Grantmaking team launches group blog
Visit the foundation's program staff at its new blog, where they discuss issues of interest to the local nonprofit community.
Latest podcast takes on the recession
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Come meet our community responsive team as we hold "Community Conversations" with local nonprofit organizations. We have four meetings booked for April, with two more coming in May and June. Please be on the lookout for invitations.
is hosting a Community Conversation regarding the foreclosure crisis. Neighborhood groups and residents are encouraged to attend to learn how Clevelanders are combating the epidemic.
When: April 28th
Where: Trinity Commons
2230 Euclid Avenue
Time: 6:30 p.m. to 8:30 p.m.
Please RSVP to Cynthia Lewis at 216.393.4642 or through e-mail
Visit the website for more information.
Civic Innovation Lab's
next application deadline is May 1st. Please be aware that the application has been updated. Interested applicants are encouraged to attend one of the training workshops to prepare to submit their idea.
|IN THE COMMUNITY
Celebrating 10 years of nurturing young professionals
In 2006, Julie Cajigas participated in the Cleveland Foundation summer internship program, and was placed at the Cleveland Museum of Natural History.
"I was able to step outside my comfort zone and work on projects that I would never have had the opportunity to work on otherwise," she said. "I created a video presentation for the donor appreciation event and designed the event invitation. The opportunity to do advanced work for an institution like CMNH was an incredible opportunity that I would not have had outside the Cleveland Foundation internship program."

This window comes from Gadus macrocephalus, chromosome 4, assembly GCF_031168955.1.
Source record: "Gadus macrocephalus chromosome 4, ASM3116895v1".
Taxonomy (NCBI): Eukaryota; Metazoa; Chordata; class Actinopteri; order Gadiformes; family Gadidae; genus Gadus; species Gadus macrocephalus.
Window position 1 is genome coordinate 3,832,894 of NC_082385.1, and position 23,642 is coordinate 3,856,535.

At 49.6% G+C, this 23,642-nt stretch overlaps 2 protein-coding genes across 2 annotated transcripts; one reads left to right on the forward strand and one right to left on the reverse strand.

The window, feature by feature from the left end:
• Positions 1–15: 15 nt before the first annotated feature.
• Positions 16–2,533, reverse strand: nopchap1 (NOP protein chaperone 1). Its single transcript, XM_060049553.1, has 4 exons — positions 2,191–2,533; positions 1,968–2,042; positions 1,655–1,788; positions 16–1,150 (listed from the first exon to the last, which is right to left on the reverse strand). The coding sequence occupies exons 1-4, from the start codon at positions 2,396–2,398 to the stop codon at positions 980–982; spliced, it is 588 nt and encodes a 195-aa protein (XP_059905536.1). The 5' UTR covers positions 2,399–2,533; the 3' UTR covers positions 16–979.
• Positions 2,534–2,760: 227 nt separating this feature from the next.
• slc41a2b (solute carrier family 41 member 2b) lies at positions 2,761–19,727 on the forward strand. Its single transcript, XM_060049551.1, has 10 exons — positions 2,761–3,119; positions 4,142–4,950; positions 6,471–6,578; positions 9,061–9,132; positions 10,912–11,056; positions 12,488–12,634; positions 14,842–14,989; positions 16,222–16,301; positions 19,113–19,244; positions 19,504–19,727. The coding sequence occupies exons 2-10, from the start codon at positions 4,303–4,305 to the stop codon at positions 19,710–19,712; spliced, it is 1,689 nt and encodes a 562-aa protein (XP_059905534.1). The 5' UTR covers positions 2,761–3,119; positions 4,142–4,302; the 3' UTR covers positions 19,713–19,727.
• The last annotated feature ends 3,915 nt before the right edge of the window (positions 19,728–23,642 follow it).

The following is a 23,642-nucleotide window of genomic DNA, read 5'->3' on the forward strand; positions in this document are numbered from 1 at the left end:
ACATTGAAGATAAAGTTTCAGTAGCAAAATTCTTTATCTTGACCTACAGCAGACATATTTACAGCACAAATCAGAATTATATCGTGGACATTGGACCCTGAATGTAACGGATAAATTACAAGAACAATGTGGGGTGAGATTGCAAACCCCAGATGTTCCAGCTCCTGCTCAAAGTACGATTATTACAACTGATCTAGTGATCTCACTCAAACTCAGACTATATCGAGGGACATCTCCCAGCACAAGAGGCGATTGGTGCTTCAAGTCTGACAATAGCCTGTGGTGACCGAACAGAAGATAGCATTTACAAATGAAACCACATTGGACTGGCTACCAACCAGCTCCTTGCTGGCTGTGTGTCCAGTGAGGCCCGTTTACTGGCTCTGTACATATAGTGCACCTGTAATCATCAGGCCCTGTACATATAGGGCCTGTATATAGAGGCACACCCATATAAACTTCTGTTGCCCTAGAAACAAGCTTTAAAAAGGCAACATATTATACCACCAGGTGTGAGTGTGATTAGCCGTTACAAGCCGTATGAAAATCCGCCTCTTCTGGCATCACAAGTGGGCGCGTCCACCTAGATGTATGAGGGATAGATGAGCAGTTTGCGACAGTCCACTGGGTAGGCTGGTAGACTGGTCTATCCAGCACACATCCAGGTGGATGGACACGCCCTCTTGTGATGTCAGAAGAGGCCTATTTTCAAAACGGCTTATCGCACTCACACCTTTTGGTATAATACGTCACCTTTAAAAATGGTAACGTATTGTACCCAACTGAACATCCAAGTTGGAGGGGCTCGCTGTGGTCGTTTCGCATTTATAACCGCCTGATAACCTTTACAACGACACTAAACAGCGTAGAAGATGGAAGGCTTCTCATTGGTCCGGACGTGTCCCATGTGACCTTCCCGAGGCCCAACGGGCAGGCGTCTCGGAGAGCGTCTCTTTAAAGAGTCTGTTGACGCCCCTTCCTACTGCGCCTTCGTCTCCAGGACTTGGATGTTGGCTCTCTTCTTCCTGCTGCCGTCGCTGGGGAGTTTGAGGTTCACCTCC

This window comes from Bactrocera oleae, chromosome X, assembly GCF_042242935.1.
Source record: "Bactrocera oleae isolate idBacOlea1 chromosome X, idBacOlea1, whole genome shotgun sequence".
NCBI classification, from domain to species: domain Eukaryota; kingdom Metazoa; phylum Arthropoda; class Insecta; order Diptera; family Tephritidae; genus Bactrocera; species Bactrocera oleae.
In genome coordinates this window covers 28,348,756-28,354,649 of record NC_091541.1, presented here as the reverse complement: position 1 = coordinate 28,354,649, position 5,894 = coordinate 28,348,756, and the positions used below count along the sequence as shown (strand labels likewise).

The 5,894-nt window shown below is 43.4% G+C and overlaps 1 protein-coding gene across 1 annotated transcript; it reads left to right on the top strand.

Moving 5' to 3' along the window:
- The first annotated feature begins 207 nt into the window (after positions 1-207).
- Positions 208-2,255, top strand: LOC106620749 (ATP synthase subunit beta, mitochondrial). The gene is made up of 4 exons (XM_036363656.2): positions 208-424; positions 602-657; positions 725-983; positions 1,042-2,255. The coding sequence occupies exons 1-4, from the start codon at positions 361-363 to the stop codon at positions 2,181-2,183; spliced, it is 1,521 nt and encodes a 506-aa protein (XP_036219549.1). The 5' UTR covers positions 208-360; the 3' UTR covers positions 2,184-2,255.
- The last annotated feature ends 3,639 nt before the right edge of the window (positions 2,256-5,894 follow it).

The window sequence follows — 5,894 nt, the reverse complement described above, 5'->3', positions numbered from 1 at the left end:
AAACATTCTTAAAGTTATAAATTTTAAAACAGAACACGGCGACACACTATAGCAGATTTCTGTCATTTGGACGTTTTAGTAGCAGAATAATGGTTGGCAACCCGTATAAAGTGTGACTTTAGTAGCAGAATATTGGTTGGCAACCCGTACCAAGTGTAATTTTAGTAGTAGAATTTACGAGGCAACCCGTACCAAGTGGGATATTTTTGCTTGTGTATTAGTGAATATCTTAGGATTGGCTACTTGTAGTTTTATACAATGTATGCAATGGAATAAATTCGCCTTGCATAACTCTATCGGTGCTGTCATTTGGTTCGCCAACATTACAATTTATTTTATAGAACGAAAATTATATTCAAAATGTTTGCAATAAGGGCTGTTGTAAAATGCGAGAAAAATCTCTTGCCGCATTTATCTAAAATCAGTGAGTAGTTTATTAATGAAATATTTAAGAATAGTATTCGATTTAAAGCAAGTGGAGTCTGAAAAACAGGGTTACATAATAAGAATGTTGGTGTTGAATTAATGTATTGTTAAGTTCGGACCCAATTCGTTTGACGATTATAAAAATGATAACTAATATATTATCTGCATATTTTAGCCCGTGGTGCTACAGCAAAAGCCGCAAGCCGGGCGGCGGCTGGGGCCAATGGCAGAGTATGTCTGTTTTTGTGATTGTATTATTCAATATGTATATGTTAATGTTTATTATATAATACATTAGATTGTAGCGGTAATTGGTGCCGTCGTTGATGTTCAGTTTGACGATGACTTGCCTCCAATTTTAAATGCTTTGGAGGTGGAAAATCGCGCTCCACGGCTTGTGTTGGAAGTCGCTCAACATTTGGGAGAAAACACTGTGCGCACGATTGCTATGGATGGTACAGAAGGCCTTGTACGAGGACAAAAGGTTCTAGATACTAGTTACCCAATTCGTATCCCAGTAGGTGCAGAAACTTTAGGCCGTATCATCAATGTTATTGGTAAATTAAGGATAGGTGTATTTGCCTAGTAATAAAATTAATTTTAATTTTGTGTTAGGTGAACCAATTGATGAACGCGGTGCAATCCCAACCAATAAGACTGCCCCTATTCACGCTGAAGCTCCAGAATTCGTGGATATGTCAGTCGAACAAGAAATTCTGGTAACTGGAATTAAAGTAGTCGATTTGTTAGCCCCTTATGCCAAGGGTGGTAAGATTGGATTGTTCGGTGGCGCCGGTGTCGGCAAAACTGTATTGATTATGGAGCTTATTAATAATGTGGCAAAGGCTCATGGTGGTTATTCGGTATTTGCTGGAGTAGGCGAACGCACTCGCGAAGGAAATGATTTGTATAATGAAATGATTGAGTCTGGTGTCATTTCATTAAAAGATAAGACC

The foundation started the summer internship program in 1999 as a way to keep and attract young talent in the region, preferably in the nonprofit community. Since the program began 10 years ago, more than 140 young, burgeoning professionals have participated, with several former interns launching their careers in Northeast Ohio.
"The program is still relevant because it exposes young people to the local nonprofit and public sector, which helps develop future nonprofits leaders," said Nelson Beckford, program officer at the foundation and coordinator of the program. "It also increases local organizations' ability to conduct important short-term projects, which aligns with our goal of strengthening the nonprofit community."
This year, 16 interns will be placed at local nonprofits. With weekly professional development sessions and a mentor pairing, we hope these interns will be able to glean a lot from their experiences and become active members of the next generation of nonprofit leaders.
After Julie Cajigas participated in the foundation's internship program, she started her own business as a copywriter and public relations consultant, working with several nonprofit organizations.
First-quarter grantmaking reaches $10 million
To help local nonprofit organizations serve the community, the board of directors of the Cleveland Foundation today authorized $10 million in grants to support economic transformation, public school improvement, neighborhoods and housing, youth development, health care, and other vital areas.
Among those receiving grants:
- Cleveland Rape Crisis Center - The center seeks to move and expand its facilities, launch two satellite sites in the far east and west suburbs, expand its marketing and communications efforts, support public policy efforts to rebuild an anti-sexual assault coalition in Ohio, and develop culturally specific programs for the Spanish-speaking community and other underserved populations.